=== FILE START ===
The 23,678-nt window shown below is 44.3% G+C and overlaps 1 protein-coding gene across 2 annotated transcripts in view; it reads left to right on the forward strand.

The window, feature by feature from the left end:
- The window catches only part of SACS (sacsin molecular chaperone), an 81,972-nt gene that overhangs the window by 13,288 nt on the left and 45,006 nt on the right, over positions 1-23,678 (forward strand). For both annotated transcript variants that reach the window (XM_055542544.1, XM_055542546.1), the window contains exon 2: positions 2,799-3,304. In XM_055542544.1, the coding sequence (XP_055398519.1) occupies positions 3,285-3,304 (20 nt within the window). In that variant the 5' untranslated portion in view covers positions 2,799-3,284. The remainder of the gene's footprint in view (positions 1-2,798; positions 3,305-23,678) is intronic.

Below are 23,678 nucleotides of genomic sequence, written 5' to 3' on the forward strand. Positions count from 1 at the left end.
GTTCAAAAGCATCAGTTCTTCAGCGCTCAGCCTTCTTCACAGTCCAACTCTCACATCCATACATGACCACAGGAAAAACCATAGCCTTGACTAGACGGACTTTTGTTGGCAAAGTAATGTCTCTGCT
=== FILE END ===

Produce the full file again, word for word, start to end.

The 23,678-nt window shown below is 44.3% G+C and overlaps 1 protein-coding gene across 2 annotated transcripts in view; it reads left to right on the forward strand.

The window, feature by feature from the left end:
- The window catches only part of SACS (sacsin molecular chaperone), an 81,972-nt gene that overhangs the window by 13,288 nt on the left and 45,006 nt on the right, over positions 1-23,678 (forward strand). For both annotated transcript variants that reach the window (XM_055542544.1, XM_055542546.1), the window contains exon 2: positions 2,799-3,304. In XM_055542544.1, the coding sequence (XP_055398519.1) occupies positions 3,285-3,304 (20 nt within the window). In that variant the 5' untranslated portion in view covers positions 2,799-3,284. The remainder of the gene's footprint in view (positions 1-2,798; positions 3,305-23,678) is intronic.

Below are 23,678 nucleotides of genomic sequence, written 5' to 3' on the forward strand. Positions count from 1 at the left end.
GTTCAAAAGCATCAGTTCTTCAGCGCTCAGCCTTCTTCACAGTCCAACTCTCACATCCATACATGACCACAGGAAAAACCATAGCCTTGACTAGACGGACTTTTGTTGGCAAAGTAATGTCTCTGCT